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Appetite. 2016 Oct 1;105:562-6. doi: 10.1016/j.appet.2016.06.032. Epub 2016 Jun 26.

Glycemic increase induced by intravenous glucose infusion fails to affect hunger, appetite, or satiety following breakfast in healthy men.

Author information

1
eSwiss Medical & Surgical Center, Brauerstrasse 97, CH-9016, St. Gallen, Switzerland.
2
Department of Internal Medicine I, University Hospital Lübeck, Ratzeburger Allee 160, 23538, Lübeck, Germany.
3
Department of Medical Psychology and Behavioral Neurobiology, University of Tübingen, Otfried-Müller-Str. 25, 72076, Tübingen, Germany; German Center for Diabetes Research (DZD), Tübingen, Germany; Institute for Diabetes Research and Metabolic Diseases of the Helmholtz Center Munich at the University of Tübingen (IDM), Tübingen, Germany.
4
Department of Psychiatry and Psychotherapy, University of Lübeck, Ratzeburger Allee 160, 23538, Lübeck, Germany.
5
Department of Internal Medicine I, University Hospital Lübeck, Ratzeburger Allee 160, 23538, Lübeck, Germany; German Center for Diabetes Research (DZD), Lübeck, Germany.
6
Department of Internal Medicine I, University Hospital Lübeck, Ratzeburger Allee 160, 23538, Lübeck, Germany; German Center for Diabetes Research (DZD), Lübeck, Germany. Electronic address: Sebastian.Schmid@uksh.de.

Abstract

Meal-dependent fluctuations of blood glucose and corresponding endocrine signals such as insulin are thought to provide important regulatory input for central nervous processing of hunger and satiety. Since food intake also triggers the release of numerous gastrointestinal signals, the specific contribution of changes in blood glucose to appetite regulation in humans has remained unclear. Here we tested the hypothesis that inducing glycemic fluctuations by intravenous glucose infusion is associated with concurrent changes in hunger, appetite, and satiety. In a single blind, counter-balanced crossover study 15 healthy young men participated in two experimental conditions on two separate days. 500 ml of a solution containing 50 g glucose or 0.9% saline, respectively, was intravenously infused over a 1-h period followed by a 1-h observation period. One hour before start of the respective infusion subjects had a light breakfast (284 kcal). Blood glucose and serum insulin concentrations as well as self-rated feelings of hunger, appetite, satiety, and fullness were assessed during the entire experiment. Glucose as compared to saline infusion markedly increased glucose and insulin concentrations (peak glucose level: 9.7 ± 0.8 vs. 5.3 ± 0.3 mmol/l; t(14) = -5.159, p < 0.001; peak insulin level: 370.4 ± 66.5 vs. 109.6 ± 21.5 pmol/l; t(14) = 4.563, p < 0.001) followed by a sharp decline in glycaemia to a nadir of 3.0 ± 0.2 mmol/l (vs. 3.9 ± 0.1 mmol/l at the corresponding time in the control condition; t(14) = -3.972, p = 0.001) after stopping the infusion. Despite this wide glycemic fluctuation in the glucose infusion condition subjective feelings of hunger, appetite satiety, and fullness did not differ from the control condition throughout the experiment. These findings clearly speak against the notion that fluctuations in glycemia and also insulinemia represent major signals in the short-term regulation of hunger and satiety.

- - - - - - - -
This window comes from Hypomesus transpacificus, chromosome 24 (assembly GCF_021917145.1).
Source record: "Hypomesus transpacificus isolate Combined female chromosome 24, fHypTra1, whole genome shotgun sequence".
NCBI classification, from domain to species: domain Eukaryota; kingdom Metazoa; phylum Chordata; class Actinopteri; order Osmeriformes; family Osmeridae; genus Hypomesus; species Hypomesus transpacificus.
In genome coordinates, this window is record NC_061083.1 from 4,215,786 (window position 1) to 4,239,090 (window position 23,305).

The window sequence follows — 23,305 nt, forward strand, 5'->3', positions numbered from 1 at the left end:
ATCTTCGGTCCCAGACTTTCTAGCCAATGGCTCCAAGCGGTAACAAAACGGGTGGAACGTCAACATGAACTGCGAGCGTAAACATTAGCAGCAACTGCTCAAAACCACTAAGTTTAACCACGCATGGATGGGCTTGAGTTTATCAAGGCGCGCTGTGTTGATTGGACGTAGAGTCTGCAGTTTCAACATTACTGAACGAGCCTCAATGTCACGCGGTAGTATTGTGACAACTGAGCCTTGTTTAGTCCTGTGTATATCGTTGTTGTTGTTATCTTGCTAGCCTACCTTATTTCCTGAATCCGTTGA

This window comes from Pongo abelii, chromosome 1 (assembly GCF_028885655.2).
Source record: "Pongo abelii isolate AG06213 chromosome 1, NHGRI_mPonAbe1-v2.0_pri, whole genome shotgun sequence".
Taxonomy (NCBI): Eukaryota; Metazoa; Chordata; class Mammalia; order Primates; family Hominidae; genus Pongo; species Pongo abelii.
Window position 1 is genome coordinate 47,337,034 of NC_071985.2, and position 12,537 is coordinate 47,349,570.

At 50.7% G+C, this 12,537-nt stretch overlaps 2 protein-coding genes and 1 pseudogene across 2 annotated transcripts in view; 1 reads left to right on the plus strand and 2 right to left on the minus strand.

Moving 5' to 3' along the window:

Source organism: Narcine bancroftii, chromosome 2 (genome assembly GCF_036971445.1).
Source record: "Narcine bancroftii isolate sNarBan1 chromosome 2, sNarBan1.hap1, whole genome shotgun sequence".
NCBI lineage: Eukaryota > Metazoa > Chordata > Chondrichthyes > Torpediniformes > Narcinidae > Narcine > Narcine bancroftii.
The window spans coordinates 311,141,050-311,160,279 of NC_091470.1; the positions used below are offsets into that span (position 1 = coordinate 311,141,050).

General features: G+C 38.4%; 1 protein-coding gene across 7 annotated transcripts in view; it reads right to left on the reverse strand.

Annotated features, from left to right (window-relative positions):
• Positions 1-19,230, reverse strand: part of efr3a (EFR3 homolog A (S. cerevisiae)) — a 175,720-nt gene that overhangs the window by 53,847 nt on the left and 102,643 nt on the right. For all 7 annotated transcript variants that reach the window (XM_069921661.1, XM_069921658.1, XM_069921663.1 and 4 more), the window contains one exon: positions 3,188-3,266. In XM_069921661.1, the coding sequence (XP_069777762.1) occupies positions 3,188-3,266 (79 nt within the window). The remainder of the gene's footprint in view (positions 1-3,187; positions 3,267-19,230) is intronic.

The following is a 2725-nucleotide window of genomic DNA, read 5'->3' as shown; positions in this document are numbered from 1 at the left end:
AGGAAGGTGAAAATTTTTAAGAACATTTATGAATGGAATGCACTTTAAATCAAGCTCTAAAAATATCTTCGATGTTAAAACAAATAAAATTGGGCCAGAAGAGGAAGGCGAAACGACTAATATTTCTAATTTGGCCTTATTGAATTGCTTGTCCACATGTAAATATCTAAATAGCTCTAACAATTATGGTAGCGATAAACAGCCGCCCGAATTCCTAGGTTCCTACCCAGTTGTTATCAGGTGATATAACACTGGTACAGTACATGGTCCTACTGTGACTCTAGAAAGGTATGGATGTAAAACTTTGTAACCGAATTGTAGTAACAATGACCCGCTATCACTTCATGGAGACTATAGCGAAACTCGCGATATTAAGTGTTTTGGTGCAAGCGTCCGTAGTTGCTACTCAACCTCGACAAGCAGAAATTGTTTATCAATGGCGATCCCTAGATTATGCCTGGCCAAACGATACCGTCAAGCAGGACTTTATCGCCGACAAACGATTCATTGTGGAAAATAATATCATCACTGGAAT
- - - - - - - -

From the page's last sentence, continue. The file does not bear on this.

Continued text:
KEYWORDS:

Appetite; Blood glucose; Hunger; Insulin; Nutritional sensing; Satiety

PMID:
27356203
DOI:
10.1016/j.appet.2016.06.032
[Indexed for MEDLINE]

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